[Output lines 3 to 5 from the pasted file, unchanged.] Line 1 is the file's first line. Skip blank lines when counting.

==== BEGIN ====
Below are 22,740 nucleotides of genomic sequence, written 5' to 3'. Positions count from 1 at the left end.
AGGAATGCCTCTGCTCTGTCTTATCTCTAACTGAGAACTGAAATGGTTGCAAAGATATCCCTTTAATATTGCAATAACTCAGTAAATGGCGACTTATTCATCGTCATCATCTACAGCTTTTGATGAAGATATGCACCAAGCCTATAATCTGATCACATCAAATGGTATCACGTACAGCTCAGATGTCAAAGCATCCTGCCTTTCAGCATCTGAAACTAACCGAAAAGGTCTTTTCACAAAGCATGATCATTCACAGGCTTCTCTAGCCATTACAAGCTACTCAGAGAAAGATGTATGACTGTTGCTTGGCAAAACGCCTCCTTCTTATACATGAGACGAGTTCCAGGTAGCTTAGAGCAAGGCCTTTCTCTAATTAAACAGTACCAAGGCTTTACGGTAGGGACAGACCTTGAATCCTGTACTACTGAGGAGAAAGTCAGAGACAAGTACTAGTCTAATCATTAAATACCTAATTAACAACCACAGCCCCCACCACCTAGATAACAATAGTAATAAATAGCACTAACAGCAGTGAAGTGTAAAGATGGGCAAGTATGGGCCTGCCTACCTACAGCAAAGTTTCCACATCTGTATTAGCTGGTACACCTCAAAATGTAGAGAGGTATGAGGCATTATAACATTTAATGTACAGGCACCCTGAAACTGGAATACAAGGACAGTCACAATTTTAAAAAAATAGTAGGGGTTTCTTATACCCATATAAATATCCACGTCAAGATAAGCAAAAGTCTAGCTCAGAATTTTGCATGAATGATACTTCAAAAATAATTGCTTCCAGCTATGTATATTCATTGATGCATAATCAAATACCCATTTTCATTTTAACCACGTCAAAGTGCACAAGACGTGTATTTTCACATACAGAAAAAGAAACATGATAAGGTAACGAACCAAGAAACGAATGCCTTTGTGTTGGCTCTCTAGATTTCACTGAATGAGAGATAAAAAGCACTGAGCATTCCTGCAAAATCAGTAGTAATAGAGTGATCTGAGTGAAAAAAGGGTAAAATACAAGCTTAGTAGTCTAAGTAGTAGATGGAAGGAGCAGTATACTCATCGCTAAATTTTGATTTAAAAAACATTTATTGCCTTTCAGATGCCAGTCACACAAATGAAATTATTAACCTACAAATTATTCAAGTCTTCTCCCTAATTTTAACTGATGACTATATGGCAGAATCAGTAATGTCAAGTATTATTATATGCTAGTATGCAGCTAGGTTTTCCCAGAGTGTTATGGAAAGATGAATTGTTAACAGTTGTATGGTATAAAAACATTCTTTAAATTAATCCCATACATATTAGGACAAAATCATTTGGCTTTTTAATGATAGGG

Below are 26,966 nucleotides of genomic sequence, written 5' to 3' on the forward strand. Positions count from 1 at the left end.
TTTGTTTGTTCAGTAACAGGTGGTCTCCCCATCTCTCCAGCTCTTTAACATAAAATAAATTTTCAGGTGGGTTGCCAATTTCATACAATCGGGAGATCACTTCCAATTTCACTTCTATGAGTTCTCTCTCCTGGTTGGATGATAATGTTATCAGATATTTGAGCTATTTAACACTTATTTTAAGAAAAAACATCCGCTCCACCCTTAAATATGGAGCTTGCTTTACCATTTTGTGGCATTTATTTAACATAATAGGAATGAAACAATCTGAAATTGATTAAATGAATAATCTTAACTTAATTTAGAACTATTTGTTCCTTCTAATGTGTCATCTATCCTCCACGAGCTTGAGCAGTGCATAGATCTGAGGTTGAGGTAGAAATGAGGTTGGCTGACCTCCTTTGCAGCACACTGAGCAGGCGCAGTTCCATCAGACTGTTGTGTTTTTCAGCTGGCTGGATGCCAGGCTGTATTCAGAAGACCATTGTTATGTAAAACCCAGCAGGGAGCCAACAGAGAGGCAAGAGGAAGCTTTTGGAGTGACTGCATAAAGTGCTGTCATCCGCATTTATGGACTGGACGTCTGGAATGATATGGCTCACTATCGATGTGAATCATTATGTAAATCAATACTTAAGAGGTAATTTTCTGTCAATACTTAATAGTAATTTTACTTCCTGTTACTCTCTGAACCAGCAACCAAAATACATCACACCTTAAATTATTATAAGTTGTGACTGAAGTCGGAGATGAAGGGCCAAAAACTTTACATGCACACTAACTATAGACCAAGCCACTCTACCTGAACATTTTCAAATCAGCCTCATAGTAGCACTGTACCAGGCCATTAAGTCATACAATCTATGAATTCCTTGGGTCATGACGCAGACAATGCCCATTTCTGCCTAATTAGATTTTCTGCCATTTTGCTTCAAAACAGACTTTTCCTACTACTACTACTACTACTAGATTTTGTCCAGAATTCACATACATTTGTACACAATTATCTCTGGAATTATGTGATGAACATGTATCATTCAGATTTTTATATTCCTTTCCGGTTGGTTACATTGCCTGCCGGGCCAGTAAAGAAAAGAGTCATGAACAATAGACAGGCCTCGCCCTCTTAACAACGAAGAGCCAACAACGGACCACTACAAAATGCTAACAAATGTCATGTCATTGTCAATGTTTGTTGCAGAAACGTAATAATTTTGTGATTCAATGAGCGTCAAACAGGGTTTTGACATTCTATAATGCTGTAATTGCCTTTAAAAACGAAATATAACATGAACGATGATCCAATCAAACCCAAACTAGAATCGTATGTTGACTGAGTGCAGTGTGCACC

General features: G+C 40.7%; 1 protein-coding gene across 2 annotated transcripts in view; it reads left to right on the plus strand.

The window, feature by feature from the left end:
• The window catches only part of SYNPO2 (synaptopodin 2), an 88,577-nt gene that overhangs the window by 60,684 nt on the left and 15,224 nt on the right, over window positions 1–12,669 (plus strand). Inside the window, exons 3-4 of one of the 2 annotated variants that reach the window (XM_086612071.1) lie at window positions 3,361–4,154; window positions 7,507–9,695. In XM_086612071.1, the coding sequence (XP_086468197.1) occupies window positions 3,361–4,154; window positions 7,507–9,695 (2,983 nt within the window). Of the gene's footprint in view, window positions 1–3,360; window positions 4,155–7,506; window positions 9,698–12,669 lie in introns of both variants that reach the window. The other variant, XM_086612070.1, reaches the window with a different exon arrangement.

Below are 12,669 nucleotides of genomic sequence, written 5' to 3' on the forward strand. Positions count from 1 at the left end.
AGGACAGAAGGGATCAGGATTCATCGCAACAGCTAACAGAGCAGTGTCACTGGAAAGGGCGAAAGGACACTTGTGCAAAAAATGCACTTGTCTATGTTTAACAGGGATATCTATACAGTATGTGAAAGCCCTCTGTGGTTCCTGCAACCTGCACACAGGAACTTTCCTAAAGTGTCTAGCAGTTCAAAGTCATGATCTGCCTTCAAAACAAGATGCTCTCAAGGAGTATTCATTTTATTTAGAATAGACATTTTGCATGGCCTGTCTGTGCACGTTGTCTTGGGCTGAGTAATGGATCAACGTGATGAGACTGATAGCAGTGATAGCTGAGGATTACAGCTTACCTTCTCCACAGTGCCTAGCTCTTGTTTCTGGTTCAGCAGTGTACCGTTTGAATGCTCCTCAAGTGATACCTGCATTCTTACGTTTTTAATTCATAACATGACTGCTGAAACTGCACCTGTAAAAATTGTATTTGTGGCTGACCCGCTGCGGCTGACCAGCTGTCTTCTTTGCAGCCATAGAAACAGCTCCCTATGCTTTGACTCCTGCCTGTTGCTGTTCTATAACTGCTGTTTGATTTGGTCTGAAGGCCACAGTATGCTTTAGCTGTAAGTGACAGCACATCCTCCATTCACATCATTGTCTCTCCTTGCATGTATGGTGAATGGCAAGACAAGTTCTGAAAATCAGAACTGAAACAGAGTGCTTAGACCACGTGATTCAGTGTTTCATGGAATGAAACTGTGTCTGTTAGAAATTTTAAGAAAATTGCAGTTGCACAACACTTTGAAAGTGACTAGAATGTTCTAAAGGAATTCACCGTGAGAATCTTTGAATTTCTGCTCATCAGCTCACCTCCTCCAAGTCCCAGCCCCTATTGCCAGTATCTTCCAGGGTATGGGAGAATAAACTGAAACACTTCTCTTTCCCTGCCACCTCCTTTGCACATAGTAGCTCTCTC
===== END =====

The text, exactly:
Below are 26,966 nucleotides of genomic sequence, written 5' to 3' on the forward strand. Positions count from 1 at the left end.
TTTGTTTGTTCAGTAACAGGTGGTCTCCCCATCTCTCCAGCTCTTTAACATAAAATAAATTTTCAGGTGGGTTGCCAATTTCATACAATCGGGAGATCACTTCCAATTTCACTTCTATGAGTTCTCTCTCCTGGTTGGATGATAATGTTATCAGATATTTGAGCTATTTAACACTTATTTTAAGAAAAAACATCCGCTCCACCCTTAAATATGGAGCTTGCTTTACCATTTTGTGGCATTTATTTAACATAATAGGAATGAAACAATCTGAAATTGATTAAATGAATAATCTTAACTTAATTTAGAACTATTTGTTCCTTCTAATGTGTCATCTATCCTCCACGAGCTTGAGCAGTGCATAGATCTGAGGTTGAGGTAGAAATGAGGTTGGCTGACCTCCTTTGCAGCACACTGAGCAGGCGCAGTTCCATCAGACTGTTGTGTTTTTCAGCTGGCTGGATGCCAGGCTGTATTCAGAAGACCATTGTTATGTAAAACCCAGCAGGGAGCCAACAGAGAGGCAAGAGGAAGCTTTTGGAGTGACTGCATAAAGTGCTGTCATCCGCATTTATGGACTGGACGTCTGGAATGATATGGCTCACTATCGATGTGAATCATTATGTAAATCAATACTTAAGAGGTAATTTTCTGTCAATACTTAATAGTAATTTTACTTCCTGTTACTCTCTGAACCAGCAACCAAAATACATCACACCTTAAATTATTATAAGTTGTGACTGAAGTCGGAGATGAAGGGCCAAAAACTTTACATGCACACTAACTATAGACCAAGCCACTCTACCTGAACATTTTCAAATCAGCCTCATAGTAGCACTGTACCAGGCCATTAAGTCATACAATCTATGAATTCCTTGGGTCATGACGCAGACAATGCCCATTTCTGCCTAATTAGATTTTCTGCCATTTTGCTTCAAAACAGACTTTTCCTACTACTACTACTACTACTAGATTTTGTCCAGAATTCACATACATTTGTACACAATTATCTCTGGAATTATGTGATGAACATGTATCATTCAGATTTTTATATTCCTTTCCGGTTGGTTACATTGCCTGCCGGGCCAGTAAAGAAAAGAGTCATGAACAATAGACAGGCCTCGCCCTCTTAACAACGAAGAGCCAACAACGGACCACTACAAAATGCTAACAAATGTCATGTCATTGTCAATGTTTGTTGCAGAAACGTAATAATTTTGTGATTCAATGAGCGTCAAACAGGGTTTTGACATTCTATAATGCTGTAATTGCCTTTAAAAACGAAATATAACATGAACGATGATCCAATCAAACCCAAACTAGAATCGTATGTTGACTGAGTGCAGTGTGCACC

General features: G+C 40.7%; 1 protein-coding gene across 2 annotated transcripts in view; it reads left to right on the plus strand.